who every year brave the ghost
town that is ECU from May until
The ECU Playhouse has always
furnished a smorgasbord of theat-
rical treats for the summer fare, and
this year is no exception. Accord-
ing to Gary Faircloth, the general
manager of McGinnis Theatre, the
Playhouse's yearly summer plan is
"to have a musical, a comedy, and
another play, one that has received
critical praise
This year they've lined up Car-
ousel from June 18-22, Daddy's
Dyin Who's Got the Will? from
July 2-6 and Sleuth from July 16-
20. Two of the plays, Carousel and
Sleuth, have both received Tony
Awards and are recognized as be-
ing modern day classics.
Carousel, a musical written by
Rodgers and
concerns an
unlucky tryst
between a car-
nival guy and
the somewhat
innocent girl
who becomes
the object of
his love. This
union brings
them a child,
and that's
where the fun
begins as the
father tries to
Playhouse has
always furnished a
smorgasbord of
theatrical treats
for the summer
fare, and this year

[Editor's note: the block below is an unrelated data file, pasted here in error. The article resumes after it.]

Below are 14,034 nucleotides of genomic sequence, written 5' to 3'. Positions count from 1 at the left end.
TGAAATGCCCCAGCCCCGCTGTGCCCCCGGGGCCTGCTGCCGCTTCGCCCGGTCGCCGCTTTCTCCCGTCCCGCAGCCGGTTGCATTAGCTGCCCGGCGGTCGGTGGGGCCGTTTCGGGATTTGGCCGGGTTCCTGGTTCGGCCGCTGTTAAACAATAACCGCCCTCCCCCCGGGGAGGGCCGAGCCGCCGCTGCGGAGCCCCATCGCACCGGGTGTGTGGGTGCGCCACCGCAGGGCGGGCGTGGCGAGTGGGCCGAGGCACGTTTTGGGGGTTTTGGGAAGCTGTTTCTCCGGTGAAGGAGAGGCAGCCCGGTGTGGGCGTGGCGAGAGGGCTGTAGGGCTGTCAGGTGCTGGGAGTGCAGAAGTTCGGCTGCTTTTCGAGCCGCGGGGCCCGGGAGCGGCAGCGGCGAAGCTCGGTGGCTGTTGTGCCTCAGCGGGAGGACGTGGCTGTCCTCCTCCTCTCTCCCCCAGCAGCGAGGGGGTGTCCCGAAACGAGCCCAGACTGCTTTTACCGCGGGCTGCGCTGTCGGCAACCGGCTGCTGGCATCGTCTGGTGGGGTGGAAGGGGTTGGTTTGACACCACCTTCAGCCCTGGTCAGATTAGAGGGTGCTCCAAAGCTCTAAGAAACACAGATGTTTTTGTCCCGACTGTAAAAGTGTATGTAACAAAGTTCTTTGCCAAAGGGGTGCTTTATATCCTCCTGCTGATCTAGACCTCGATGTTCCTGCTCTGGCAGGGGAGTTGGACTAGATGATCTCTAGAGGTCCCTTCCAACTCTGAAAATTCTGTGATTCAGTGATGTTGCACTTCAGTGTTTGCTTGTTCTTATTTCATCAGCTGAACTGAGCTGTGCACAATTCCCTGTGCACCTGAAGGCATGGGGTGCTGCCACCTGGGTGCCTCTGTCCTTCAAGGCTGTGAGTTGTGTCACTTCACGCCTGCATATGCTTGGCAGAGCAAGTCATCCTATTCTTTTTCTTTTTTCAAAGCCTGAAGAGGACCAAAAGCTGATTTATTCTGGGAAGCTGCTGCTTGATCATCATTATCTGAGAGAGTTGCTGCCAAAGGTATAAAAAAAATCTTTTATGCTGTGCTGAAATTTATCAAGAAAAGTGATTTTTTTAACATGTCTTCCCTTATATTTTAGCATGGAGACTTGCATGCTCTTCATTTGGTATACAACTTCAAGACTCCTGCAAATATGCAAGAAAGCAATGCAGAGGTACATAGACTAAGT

is no exception.
of the endless days of cruelty and
injustice shared between the kids.
The kicker is that the father isn't
even dead, yet.
In contrast to these two upbeat
plays comes the sinister mystery
Sleuth, written by
Anthony Shaffer.
A masterpiece of
the double-cross
and back.stab,
this play bristles
with intrigue. Ev-
ery moment in
this story of the
confrontation be-
tween a mystery
writer and his
wife's secret lover
contains another
twist to make you
For the sum-
Nat'l exhibit
arrives at Gray
highlight summer
for gallery
Angel Whitley
Staff Writer
manage his
quickly maturing daughter's affairs.
Following the comic thread of
Carousel is Daddy's Dyin Who's
Got the Will? Set in Texas, this
broad comedy, written by Del
Shores, is the story of a family of
squabbling siblings who fight and
fight and fight over their father's
will. Each stage of the ongoing
fight brings about flashback scenes
mer theatre